Every match at Euro 2012 is crucial for Ukraine as they embark on their quest to come out of Group D alive, but none is more important than the kickoff match against Sweden on Monday.
Even with the home crowd behind them, it will be a challenge for the hosts to knock off a Sweden squad that has won four in a row, particularly considering the bout with food poisoning that has ravaged the team over the last week. For Ukraine to have any hope of advancing past England and France, kicking off their first-ever Euro with a victory over Sweden is an absolute must.
Here's a look at the players who will be the most crucial to Ukraine's chances of winning on Monday (ESPN, 2:45 p.m. ET).
The midfielder is going to be the key to any upset the host nation is able to pull off at Euro 2012 because of his experience and his defensive-minded approach. His 116 game appearances are the most of any player on the team, and he has the leadership skills to engender fusion between the newbies and the veterans on the squad.
Tymoshchuk is well aware that his team is a long shot considering the strength of the other squads in his group, but he also understands the factor that will allow Ukraine to emerge victorious. It's not that he has to do everything himself; he has to help the rest of the team understand the value of teamwork.
He told the Associated Press:
We have one of the strongest groups, so any team can be our main rival, and every match is important. We have to play to our strong points—commitment, fighting qualities, organization and discipline.
He's a veteran forward who could bring a much-needed scoring touch to the Ukrainian side after tallying seven goals in 43 games. This squad is going to need to formulate some serious offense to have any hope of knocking off Sweden, and Milevskiy could be the guy to bring it. Scoring isn't all he's good for, either: Milevskiy is just as capable of creating offense for his teammates as he is of getting the job done himself.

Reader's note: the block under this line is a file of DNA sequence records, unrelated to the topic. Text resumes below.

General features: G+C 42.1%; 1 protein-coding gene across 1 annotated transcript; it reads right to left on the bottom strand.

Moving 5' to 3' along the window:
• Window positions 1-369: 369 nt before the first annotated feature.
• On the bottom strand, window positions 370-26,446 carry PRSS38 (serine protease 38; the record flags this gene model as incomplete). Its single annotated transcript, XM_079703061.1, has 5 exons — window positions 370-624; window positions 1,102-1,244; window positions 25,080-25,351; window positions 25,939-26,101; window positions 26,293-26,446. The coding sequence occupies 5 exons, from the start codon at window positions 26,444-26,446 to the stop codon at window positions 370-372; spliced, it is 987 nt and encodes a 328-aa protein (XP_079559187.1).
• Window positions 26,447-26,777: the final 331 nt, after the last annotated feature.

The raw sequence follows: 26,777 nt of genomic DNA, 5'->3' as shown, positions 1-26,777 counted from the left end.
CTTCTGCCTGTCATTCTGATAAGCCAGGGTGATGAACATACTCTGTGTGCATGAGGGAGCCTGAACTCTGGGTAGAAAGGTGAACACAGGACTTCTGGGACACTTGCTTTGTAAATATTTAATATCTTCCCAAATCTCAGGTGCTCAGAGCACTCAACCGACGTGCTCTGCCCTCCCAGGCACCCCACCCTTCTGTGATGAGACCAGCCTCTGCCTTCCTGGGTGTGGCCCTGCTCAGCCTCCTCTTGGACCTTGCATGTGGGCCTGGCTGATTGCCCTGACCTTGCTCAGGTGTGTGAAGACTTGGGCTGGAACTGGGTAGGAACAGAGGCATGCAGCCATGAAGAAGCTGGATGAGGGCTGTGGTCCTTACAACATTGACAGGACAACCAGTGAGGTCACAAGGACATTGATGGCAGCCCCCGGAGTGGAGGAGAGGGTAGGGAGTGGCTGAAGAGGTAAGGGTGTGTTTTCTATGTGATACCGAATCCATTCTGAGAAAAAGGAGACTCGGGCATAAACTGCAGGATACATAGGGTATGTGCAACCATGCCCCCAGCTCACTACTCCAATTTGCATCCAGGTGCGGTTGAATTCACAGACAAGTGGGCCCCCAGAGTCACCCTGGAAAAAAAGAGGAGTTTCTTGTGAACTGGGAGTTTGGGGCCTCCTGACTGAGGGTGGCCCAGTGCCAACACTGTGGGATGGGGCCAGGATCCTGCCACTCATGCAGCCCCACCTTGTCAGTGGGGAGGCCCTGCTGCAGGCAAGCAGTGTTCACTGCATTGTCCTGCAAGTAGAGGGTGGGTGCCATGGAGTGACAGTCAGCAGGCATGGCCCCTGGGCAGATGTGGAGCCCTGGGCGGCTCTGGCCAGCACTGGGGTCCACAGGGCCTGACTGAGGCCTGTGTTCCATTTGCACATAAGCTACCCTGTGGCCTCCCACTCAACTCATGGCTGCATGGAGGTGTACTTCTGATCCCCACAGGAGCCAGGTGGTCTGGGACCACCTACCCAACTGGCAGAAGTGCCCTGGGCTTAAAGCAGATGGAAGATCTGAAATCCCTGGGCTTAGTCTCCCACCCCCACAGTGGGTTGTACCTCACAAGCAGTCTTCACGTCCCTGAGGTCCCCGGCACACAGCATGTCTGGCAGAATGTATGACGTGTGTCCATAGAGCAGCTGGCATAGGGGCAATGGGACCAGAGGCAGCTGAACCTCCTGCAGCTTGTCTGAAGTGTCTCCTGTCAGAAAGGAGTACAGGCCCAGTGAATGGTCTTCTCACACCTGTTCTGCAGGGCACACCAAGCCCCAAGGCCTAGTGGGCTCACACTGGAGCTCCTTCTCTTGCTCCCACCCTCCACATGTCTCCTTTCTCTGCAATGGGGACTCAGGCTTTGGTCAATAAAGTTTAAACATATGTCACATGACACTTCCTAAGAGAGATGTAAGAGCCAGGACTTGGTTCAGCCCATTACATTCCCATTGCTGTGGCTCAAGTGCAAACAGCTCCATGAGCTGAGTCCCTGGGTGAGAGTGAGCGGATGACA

The 27-year-old has spent his entire career with Kiev, and Euro 2012 could be exactly the kind of big stage he needs to truly thrive.
If there's anyone on the team who can use the advantage of experience even better than Tymoshchuk, it's Shevchenko, the most recognizable face on the squad.
At 35 years old, he knows that he's not going to be quite as effective on the field as he might have been in his heyday, but he can still have a resounding impact on his team because of the knowledge he has gleaned throughout the course of his career as Ukraine's all-time leading scorer.
Shevchenko is one of those rare players who can still have a massive impact on the field without even being in the lineup because he can provide the composure and in-depth knowledge that will be crucial to the younger players' success. And as he is considering possible retirement after Euro 2012, you can bet that he'll do everything he can to make sure his first and only Euro trip isn't a quick one.